A new treatment end-stage leukaemia (cancer of the blood or bone marrow) hold promise for patients suffering with the disease, British scientists have said.
The researchers say that a life-saving cancer treatment that uses the body's own immune system to heal itself could be available within 10 years.
The treatment, known as TCR gene therapy, works by injecting white blood cells with an infection-fighting gene that recognises cancer cells.
The white blood cells, which make up the body's immune system, then destroy leukaemia cells.
However, experts feared the white blood cells would attack other healthy cells causing a condition called graft versus host disease (GVHD).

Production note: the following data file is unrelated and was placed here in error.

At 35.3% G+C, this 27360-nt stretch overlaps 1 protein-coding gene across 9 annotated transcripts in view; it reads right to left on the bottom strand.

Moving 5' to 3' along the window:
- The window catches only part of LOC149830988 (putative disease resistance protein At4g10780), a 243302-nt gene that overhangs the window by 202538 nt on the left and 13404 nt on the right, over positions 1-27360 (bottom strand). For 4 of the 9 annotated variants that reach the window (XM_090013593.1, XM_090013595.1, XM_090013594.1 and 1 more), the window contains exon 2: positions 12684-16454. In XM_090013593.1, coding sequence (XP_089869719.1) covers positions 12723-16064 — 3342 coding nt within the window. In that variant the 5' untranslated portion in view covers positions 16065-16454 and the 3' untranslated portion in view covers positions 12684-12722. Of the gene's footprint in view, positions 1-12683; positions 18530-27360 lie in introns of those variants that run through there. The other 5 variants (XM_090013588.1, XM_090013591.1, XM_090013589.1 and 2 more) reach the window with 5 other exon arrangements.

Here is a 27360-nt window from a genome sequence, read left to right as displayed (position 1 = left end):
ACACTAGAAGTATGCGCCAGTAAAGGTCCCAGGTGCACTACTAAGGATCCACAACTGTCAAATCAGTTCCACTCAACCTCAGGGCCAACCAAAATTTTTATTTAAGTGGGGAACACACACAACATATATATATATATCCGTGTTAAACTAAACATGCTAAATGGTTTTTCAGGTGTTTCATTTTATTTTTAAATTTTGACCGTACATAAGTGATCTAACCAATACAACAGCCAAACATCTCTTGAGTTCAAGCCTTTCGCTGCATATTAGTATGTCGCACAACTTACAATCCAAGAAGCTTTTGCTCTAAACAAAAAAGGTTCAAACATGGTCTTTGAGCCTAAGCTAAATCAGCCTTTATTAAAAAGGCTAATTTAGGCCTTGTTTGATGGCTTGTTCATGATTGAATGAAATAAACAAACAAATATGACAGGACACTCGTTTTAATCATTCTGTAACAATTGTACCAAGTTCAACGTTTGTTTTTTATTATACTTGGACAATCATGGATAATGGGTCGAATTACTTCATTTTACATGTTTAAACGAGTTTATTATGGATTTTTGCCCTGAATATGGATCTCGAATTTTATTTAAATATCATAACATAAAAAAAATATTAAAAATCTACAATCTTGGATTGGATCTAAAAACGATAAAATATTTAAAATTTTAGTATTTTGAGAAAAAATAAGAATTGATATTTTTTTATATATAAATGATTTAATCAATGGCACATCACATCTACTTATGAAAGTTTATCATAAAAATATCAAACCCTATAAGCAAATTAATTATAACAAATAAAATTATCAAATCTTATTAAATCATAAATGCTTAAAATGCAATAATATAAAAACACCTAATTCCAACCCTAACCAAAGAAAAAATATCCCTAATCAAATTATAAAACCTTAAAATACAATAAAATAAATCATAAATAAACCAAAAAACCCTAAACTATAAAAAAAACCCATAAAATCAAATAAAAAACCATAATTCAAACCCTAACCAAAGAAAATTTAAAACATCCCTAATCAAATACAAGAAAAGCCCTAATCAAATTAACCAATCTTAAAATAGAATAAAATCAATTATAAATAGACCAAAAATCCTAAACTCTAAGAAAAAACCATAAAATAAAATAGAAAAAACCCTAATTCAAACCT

But the study's lead author Dr Gavin Bendle at The Netherlands Cancer Institute and colleagues found a way to overcome GVHD after a series of experiments.
"It's an important breakthrough. TCR gene therapy is likely to be an important part of treatment for those patients with leukaemia who cannot be cured with standard therapies," the Daily Express quoted Bendle as saying.
Trials of the procedure are about to start in the UK.
The findings were published in the journal Nature Medicine.